The guqin is a plucked seven-string musical instrument. It has a long history and profound cultural meaning. Ancient literati and officialdom used it to express their willingness for self-improvement, family harmony, benefiting the people, and seeking peace for society. Thus, the guqin became symbolic for intellectuals. In Liji (an ancient collection of Chinese writings), it is written that "an intellectual does not casually part with his guqin or se [another stringed musical instrument]." Confucius once said, "Develop sentiment with Shijing [an ancient collection of poems], act according to ethical standards, and reach maturity in harmony with music."
The art of guqin focuses on idealistic beauty – highlighting inner meaning rather than magnificence in format. Its understanding exceeds the boundary of music, embodying the harmony between mankind and nature, heaven and earth, and concepts of body and soul. It is therefore a tool for self-improvement, enlightenment to higher realms, and civilizing people across the board. People often spoke of the Virtue of Guqin or the Tao of Guqin. The Rituals of Guqin, an ancient book written by Cai Yong, states: "In ancient times, Fuxi created the guqin to safeguard oneself from the deviant and stay away from lust, so that one can improve rationally and return to the origin." In Yueji, an ancient collection of Chinese writings, it is written: "virtue, is the root of sentiment; music, is the flower of virtue." High level music is a manifestation of Heavenly Law. When someone appreciates such music, he or she is morally civilized and mentally elevated.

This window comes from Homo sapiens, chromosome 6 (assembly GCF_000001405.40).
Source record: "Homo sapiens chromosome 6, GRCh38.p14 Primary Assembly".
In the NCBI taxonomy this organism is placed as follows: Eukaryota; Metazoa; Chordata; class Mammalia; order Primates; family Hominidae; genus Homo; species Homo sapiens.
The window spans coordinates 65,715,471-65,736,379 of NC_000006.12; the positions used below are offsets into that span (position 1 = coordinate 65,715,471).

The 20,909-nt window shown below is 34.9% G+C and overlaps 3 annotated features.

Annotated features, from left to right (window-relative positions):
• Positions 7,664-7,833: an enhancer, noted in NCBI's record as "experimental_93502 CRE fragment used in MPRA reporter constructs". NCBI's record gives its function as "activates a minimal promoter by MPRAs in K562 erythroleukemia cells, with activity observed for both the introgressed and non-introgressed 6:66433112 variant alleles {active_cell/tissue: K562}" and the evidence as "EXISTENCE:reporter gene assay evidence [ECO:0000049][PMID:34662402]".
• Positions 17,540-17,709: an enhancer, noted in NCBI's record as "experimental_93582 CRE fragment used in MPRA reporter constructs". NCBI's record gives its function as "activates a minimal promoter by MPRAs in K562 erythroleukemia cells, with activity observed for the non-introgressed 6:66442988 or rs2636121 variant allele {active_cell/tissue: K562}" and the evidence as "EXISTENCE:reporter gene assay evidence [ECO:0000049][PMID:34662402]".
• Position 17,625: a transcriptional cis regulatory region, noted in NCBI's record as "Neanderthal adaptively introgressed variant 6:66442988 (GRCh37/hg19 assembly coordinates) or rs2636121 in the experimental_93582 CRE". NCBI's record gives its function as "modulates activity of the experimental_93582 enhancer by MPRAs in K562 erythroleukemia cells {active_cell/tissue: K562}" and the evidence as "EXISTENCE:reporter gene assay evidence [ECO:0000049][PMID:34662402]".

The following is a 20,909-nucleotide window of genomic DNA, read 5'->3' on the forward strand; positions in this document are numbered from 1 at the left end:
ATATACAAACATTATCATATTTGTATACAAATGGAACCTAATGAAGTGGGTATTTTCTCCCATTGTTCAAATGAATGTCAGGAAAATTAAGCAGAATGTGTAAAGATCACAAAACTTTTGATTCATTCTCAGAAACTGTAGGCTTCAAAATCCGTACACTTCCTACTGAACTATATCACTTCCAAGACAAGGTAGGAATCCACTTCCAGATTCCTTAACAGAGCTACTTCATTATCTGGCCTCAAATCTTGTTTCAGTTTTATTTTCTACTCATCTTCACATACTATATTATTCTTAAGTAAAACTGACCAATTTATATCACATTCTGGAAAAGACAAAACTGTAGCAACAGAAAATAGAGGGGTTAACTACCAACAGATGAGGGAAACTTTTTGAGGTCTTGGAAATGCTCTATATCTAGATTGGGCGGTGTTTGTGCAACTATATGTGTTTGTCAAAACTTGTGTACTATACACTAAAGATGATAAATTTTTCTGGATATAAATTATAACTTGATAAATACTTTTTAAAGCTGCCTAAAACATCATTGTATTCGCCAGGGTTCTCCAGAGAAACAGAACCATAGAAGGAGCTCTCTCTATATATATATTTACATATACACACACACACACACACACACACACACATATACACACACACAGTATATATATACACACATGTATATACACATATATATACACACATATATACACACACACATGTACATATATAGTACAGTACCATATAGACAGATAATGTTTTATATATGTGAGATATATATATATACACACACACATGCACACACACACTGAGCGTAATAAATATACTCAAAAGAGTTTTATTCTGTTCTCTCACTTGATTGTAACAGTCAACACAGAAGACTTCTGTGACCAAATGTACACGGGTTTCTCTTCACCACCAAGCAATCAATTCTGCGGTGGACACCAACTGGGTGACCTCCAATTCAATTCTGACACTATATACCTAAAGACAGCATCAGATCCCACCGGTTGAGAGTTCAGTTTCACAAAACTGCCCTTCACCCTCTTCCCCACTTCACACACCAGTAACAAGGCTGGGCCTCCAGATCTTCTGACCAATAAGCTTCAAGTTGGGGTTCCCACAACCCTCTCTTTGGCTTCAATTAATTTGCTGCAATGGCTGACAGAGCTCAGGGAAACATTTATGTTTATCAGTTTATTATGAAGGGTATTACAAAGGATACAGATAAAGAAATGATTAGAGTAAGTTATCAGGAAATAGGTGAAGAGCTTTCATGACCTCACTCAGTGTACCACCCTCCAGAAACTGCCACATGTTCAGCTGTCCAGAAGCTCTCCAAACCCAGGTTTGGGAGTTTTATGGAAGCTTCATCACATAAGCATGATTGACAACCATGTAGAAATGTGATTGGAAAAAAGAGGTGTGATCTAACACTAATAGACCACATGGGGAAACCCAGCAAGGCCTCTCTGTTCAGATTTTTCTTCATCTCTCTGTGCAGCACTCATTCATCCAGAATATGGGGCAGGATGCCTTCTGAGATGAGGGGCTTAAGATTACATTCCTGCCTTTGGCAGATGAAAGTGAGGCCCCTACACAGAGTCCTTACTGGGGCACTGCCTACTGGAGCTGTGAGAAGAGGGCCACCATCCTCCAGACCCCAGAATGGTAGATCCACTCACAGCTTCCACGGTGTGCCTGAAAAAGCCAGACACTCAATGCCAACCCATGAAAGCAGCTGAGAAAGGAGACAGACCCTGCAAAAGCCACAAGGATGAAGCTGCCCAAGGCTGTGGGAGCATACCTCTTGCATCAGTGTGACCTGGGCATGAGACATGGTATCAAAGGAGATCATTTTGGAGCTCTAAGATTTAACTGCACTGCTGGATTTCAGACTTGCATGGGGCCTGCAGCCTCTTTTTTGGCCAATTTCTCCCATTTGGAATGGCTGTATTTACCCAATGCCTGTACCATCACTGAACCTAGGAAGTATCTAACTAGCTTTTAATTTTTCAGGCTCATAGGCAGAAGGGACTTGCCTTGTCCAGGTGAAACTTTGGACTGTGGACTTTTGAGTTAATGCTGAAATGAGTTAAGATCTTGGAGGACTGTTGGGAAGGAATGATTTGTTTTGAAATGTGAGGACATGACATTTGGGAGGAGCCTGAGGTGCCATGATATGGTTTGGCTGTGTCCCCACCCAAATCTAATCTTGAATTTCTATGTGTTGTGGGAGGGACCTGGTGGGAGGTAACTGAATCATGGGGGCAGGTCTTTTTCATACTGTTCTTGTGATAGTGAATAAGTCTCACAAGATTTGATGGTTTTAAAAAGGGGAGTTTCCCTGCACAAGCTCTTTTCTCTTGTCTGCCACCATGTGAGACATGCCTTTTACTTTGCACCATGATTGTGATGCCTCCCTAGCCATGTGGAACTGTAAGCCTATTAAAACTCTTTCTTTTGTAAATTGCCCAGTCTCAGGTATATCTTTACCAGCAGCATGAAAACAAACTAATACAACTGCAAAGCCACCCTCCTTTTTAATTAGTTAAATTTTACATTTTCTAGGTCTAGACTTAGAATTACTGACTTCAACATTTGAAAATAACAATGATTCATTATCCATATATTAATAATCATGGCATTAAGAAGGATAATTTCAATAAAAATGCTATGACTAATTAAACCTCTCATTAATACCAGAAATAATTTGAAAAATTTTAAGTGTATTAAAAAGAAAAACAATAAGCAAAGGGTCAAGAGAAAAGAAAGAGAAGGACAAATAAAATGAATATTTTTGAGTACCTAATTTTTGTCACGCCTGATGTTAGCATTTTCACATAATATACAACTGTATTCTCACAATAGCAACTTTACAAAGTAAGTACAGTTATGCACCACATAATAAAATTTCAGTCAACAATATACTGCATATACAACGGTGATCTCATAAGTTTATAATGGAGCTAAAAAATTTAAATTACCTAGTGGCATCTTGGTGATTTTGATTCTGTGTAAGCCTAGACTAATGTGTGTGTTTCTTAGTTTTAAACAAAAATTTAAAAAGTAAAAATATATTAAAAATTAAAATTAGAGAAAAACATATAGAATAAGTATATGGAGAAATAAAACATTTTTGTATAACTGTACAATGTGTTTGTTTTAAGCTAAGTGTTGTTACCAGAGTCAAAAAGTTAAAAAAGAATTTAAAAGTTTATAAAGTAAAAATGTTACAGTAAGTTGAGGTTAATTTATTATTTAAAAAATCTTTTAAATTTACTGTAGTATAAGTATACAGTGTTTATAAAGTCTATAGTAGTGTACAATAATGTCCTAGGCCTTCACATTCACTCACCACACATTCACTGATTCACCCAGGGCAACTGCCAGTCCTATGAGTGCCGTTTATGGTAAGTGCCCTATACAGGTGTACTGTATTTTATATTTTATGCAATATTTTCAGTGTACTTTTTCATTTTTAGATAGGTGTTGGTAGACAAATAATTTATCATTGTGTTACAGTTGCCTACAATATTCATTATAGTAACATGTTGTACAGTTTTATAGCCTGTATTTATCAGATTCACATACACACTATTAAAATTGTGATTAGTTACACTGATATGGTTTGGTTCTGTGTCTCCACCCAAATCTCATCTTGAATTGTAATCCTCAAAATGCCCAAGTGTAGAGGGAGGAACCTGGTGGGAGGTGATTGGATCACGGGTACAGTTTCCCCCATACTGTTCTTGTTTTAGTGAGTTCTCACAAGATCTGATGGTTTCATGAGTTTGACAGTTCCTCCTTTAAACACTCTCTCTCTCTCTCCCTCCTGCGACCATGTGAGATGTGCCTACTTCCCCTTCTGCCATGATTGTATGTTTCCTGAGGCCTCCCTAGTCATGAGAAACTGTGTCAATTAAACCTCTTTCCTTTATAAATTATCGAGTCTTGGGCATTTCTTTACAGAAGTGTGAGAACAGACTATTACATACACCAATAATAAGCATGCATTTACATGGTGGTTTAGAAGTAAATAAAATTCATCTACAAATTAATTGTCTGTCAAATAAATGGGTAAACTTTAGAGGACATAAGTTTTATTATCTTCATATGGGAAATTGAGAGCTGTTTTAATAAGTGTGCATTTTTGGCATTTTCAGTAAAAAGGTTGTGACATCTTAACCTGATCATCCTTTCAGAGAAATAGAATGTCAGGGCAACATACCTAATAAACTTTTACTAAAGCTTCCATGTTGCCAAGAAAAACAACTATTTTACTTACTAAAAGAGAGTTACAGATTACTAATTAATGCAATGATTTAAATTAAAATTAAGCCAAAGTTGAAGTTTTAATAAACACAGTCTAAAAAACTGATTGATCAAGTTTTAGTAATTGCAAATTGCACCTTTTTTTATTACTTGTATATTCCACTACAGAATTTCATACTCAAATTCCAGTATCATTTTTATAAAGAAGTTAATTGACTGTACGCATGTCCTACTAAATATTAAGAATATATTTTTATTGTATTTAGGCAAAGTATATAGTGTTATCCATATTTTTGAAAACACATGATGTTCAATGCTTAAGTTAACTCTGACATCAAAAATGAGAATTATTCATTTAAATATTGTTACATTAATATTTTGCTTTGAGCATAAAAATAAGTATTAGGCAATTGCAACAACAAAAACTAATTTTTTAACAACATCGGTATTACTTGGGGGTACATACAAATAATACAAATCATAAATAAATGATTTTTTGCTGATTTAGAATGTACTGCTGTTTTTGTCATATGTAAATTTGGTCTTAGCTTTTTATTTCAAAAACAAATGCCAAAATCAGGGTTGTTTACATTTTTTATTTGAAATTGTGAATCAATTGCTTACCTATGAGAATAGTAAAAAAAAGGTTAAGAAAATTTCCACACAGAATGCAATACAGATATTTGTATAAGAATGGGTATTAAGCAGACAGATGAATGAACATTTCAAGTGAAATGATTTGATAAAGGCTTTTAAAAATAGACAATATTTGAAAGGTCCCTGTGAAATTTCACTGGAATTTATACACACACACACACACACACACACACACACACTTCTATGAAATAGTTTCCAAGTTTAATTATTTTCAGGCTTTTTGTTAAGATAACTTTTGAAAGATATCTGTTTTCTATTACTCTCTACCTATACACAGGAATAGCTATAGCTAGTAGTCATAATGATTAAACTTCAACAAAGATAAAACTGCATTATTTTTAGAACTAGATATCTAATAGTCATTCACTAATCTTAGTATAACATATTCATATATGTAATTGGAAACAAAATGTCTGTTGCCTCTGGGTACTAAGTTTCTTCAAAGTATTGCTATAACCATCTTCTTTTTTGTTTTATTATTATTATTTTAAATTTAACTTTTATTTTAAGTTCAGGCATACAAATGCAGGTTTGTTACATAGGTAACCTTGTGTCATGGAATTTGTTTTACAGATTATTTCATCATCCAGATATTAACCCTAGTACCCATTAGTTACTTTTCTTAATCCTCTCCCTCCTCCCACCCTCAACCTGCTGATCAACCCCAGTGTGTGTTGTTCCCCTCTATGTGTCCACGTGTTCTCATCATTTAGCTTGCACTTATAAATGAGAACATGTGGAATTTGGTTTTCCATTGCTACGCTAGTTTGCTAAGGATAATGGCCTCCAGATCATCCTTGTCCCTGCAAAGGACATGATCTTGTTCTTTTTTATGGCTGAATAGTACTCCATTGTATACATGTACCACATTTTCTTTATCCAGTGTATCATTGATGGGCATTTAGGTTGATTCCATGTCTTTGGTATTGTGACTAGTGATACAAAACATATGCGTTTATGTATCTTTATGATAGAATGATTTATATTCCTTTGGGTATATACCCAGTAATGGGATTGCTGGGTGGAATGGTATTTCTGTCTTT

In ancient times, a gentleman had to practise the guqin with an upright mind and heart in order to reach harmony of body and soul. Many intellectuals well-known for their ability to play the guqin were of high virtue and ethical standards. Dwelling in a picturesque place and practicing the guqin with sincerity, respect, and a peaceful mind enables one to reach harmony with nature and to be enlightened to a higher level. This is just what Jikang, an ancient Chinese intellectual, described in a poem:
"seeing swans returning,
plucking the five strings.
indulgence in peace with nature,
mind floating into higher way."
Even amidst a chaotic environment, one can still maintain a peaceful and pure mind, practicing the guqin without disturbance. As Tao Yuanming, another Chinese intellectual from ancient times, described:
"Living in the human world,
No noise coming by.
One may ask how to achieve this?
Calmness accompanying lofty mind."
Guqin practice is largely dependent on one's mind. A pure mind leads to upright music. An elevated mind leads to profound music. Such meanings will further touch the heart of a listener, echoing the virtuousness and grandeur carried in the music. As a matter of fact, practicing guqin and all arts are like this.
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